business news in context, analysis with attitude

The US Department of Labor yesterday said that overall consumer prices were up 0.1 percent last month, and are up 8.3 percent year-over-year - despite the fact that gas prices have dropped more than 25 percent over the past three months.

The reason: food and shelter inflation is such that economists say is concerning to the Federal Reserve, which is likely to continue raising interest rates until inflation has been beaten back sufficiently.

CNN reports that "food costs spiked 11.4% over the past year, the largest annual increase since May 1979 … Egg prices soared 39.8%, while flour got 23.3% more expensive. Milk rose 17% and the price of bread jumped 16.2%.

"Meat and poultry also grew costlier. Chicken prices jumped 16.6%, while meats rose 6.7% and pork increased 6.8%. Fruits and vegetables together are up 9.4%."

The reason:  "Food prices are affected by global events, such as the war in Ukraine, which affects the costs of wheat and other commodities. Prices also reflect the impact of natural disasters like crop-killing droughts and diseases such as avian flu, which has constrained the supply of eggs and turkeys."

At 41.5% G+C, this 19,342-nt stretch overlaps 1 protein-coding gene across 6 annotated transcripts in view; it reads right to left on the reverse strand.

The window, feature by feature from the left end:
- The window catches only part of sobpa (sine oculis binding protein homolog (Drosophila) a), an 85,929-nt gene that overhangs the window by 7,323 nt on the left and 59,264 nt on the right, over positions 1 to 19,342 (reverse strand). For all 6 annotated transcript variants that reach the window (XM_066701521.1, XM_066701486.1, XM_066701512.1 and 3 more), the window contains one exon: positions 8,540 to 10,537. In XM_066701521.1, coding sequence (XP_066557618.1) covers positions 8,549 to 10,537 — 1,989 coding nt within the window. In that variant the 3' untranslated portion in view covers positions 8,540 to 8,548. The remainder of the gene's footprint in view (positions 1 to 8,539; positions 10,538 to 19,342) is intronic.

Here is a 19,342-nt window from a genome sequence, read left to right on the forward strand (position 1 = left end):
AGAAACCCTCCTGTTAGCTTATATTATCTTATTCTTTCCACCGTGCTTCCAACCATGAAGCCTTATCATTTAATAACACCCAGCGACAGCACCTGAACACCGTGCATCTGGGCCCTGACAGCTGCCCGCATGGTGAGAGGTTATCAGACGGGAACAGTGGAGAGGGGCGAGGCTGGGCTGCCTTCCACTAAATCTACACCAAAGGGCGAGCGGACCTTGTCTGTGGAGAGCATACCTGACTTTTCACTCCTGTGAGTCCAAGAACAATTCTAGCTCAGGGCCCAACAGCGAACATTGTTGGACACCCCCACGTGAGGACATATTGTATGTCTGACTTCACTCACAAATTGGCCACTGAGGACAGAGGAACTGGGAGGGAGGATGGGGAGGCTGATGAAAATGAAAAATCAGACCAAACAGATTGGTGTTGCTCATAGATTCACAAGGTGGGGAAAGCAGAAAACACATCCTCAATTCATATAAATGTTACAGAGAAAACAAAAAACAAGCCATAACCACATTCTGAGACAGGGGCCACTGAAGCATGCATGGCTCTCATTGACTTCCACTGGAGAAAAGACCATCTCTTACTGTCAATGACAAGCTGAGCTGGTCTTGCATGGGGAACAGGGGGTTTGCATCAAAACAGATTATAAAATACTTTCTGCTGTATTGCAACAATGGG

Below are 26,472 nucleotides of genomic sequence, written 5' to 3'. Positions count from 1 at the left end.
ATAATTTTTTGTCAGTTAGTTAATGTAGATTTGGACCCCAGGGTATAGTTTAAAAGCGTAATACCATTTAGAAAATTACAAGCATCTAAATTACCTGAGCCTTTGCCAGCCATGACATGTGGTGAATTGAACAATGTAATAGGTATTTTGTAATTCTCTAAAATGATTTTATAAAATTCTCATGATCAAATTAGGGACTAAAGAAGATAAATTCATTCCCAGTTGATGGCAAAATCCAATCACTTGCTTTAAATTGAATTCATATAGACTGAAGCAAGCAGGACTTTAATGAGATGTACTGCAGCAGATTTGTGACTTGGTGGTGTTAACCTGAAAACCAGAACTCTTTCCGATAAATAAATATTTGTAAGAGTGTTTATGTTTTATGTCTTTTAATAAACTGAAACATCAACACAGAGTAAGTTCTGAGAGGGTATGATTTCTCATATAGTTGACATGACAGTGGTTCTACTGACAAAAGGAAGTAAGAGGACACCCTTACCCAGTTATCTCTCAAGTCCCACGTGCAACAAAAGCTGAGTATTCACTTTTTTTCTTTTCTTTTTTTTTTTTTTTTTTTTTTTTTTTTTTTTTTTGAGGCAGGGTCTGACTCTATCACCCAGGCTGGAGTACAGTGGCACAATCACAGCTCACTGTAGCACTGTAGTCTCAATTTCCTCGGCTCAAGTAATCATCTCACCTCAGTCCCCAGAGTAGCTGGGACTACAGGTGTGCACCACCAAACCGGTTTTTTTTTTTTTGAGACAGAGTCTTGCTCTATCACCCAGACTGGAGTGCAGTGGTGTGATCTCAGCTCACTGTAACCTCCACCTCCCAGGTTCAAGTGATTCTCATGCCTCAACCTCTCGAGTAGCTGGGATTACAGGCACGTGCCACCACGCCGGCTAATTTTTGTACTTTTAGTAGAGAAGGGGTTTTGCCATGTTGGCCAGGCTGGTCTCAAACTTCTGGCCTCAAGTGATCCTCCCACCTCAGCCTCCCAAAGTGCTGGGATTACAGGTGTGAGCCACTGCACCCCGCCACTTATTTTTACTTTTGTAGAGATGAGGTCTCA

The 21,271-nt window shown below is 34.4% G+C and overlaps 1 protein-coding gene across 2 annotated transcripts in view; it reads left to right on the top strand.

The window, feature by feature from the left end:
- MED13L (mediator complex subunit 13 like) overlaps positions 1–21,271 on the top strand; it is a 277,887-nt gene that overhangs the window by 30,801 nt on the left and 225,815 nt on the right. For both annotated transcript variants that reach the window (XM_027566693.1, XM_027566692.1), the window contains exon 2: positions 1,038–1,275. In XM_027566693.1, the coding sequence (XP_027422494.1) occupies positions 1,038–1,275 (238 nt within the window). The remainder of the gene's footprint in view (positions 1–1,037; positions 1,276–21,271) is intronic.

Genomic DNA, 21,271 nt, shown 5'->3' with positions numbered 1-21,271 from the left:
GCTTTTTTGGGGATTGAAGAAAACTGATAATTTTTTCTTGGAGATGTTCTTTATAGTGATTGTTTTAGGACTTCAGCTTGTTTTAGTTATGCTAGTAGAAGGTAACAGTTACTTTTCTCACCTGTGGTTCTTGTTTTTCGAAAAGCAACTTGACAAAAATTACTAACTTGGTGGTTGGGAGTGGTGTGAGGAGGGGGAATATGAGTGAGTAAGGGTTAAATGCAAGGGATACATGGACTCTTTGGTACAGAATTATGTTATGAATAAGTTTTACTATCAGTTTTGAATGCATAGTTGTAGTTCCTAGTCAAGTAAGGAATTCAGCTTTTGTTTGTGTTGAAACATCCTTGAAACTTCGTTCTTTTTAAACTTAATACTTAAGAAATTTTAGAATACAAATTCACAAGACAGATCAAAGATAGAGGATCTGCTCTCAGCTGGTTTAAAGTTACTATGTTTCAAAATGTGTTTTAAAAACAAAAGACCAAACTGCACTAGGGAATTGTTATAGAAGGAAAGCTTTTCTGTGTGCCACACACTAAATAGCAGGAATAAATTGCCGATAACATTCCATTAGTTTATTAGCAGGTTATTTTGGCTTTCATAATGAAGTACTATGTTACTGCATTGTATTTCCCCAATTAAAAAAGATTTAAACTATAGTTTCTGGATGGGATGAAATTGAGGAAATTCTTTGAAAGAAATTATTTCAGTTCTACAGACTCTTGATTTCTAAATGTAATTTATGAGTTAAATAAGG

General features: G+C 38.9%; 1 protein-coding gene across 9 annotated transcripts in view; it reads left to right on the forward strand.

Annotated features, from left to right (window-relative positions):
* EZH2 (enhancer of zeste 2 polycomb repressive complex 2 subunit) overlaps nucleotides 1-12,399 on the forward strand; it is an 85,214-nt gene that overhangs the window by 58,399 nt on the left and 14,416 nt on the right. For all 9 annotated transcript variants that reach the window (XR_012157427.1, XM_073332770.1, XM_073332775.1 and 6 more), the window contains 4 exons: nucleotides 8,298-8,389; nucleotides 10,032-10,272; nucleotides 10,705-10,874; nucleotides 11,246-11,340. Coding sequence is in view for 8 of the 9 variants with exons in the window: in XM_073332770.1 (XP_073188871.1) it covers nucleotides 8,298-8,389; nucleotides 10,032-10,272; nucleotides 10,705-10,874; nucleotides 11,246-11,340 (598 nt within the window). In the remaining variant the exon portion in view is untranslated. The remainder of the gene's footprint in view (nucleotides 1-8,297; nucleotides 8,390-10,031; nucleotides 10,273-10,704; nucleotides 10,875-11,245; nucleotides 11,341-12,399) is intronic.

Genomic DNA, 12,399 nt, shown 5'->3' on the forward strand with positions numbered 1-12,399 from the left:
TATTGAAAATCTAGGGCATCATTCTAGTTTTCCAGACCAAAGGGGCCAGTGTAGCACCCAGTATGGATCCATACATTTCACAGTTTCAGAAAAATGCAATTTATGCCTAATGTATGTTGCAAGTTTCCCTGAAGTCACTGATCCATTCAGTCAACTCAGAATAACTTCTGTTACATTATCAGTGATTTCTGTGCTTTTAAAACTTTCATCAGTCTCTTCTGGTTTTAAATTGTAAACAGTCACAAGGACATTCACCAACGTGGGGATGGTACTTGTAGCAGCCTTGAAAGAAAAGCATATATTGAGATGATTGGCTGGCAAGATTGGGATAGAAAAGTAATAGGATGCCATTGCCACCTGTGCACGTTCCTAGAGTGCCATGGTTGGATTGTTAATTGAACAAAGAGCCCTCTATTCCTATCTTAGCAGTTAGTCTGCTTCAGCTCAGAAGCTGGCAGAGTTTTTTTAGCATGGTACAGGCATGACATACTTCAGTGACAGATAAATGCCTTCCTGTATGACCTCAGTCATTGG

KC's View:

The Wall Street Journal has a story about how food prices have become a matter of some contention among many couples, as they negotiate over which products are necessities, which ones are optional, and which ones can be stricken from shopping lists as families deal with inflation.

Seems to me that retailers can play a role in these conversations - not as marriage counselors, but as resources that can help people make these decisions using information - financial and  nutritional - that is laid out in clear, user-friendly terms.  Retailers make a mistake, I think, if they just raise prices and don't deal with the elephant in the room.